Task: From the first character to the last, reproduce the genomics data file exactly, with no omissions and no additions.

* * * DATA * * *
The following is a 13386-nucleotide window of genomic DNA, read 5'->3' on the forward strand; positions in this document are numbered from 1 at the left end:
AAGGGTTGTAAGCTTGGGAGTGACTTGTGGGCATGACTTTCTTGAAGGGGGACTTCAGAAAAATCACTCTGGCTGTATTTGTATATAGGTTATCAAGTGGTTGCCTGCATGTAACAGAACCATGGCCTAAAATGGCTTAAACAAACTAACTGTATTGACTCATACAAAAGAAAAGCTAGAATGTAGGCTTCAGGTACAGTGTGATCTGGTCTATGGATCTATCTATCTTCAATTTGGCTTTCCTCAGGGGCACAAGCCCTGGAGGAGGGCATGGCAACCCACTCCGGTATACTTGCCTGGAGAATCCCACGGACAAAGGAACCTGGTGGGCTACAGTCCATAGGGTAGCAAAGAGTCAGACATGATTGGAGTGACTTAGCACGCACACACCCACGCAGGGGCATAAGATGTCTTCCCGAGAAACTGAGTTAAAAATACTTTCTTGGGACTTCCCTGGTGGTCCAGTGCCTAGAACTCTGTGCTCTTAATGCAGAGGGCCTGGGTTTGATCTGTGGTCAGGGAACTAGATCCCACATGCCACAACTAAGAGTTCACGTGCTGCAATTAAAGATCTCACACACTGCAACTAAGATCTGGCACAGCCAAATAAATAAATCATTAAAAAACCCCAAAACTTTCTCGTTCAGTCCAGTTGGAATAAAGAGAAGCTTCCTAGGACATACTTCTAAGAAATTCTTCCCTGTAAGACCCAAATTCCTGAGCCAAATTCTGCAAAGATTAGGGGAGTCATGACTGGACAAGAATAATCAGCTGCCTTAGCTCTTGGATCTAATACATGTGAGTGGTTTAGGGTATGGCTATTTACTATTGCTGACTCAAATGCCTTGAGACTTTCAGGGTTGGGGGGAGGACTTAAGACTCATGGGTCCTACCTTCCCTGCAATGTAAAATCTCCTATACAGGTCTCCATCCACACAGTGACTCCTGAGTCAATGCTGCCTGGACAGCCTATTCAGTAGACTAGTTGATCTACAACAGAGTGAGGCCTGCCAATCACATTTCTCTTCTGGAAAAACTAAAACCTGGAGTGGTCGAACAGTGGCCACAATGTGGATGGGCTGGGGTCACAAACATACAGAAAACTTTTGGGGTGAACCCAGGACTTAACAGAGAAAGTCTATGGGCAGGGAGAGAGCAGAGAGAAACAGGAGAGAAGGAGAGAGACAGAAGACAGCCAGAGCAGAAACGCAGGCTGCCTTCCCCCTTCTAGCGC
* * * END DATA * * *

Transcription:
The following is a 13386-nucleotide window of genomic DNA, read 5'->3' on the forward strand; positions in this document are numbered from 1 at the left end:
AAGGGTTGTAAGCTTGGGAGTGACTTGTGGGCATGACTTTCTTGAAGGGGGACTTCAGAAAAATCACTCTGGCTGTATTTGTATATAGGTTATCAAGTGGTTGCCTGCATGTAACAGAACCATGGCCTAAAATGGCTTAAACAAACTAACTGTATTGACTCATACAAAAGAAAAGCTAGAATGTAGGCTTCAGGTACAGTGTGATCTGGTCTATGGATCTATCTATCTTCAATTTGGCTTTCCTCAGGGGCACAAGCCCTGGAGGAGGGCATGGCAACCCACTCCGGTATACTTGCCTGGAGAATCCCACGGACAAAGGAACCTGGTGGGCTACAGTCCATAGGGTAGCAAAGAGTCAGACATGATTGGAGTGACTTAGCACGCACACACCCACGCAGGGGCATAAGATGTCTTCCCGAGAAACTGAGTTAAAAATACTTTCTTGGGACTTCCCTGGTGGTCCAGTGCCTAGAACTCTGTGCTCTTAATGCAGAGGGCCTGGGTTTGATCTGTGGTCAGGGAACTAGATCCCACATGCCACAACTAAGAGTTCACGTGCTGCAATTAAAGATCTCACACACTGCAACTAAGATCTGGCACAGCCAAATAAATAAATCATTAAAAAACCCCAAAACTTTCTCGTTCAGTCCAGTTGGAATAAAGAGAAGCTTCCTAGGACATACTTCTAAGAAATTCTTCCCTGTAAGACCCAAATTCCTGAGCCAAATTCTGCAAAGATTAGGGGAGTCATGACTGGACAAGAATAATCAGCTGCCTTAGCTCTTGGATCTAATACATGTGAGTGGTTTAGGGTATGGCTATTTACTATTGCTGACTCAAATGCCTTGAGACTTTCAGGGTTGGGGGGAGGACTTAAGACTCATGGGTCCTACCTTCCCTGCAATGTAAAATCTCCTATACAGGTCTCCATCCACACAGTGACTCCTGAGTCAATGCTGCCTGGACAGCCTATTCAGTAGACTAGTTGATCTACAACAGAGTGAGGCCTGCCAATCACATTTCTCTTCTGGAAAAACTAAAACCTGGAGTGGTCGAACAGTGGCCACAATGTGGATGGGCTGGGGTCACAAACATACAGAAAACTTTTGGGGTGAACCCAGGACTTAACAGAGAAAGTCTATGGGCAGGGAGAGAGCAGAGAGAAACAGGAGAGAAGGAGAGAGACAGAAGACAGCCAGAGCAGAAACGCAGGCTGCCTTCCCCCTTCTAGCGC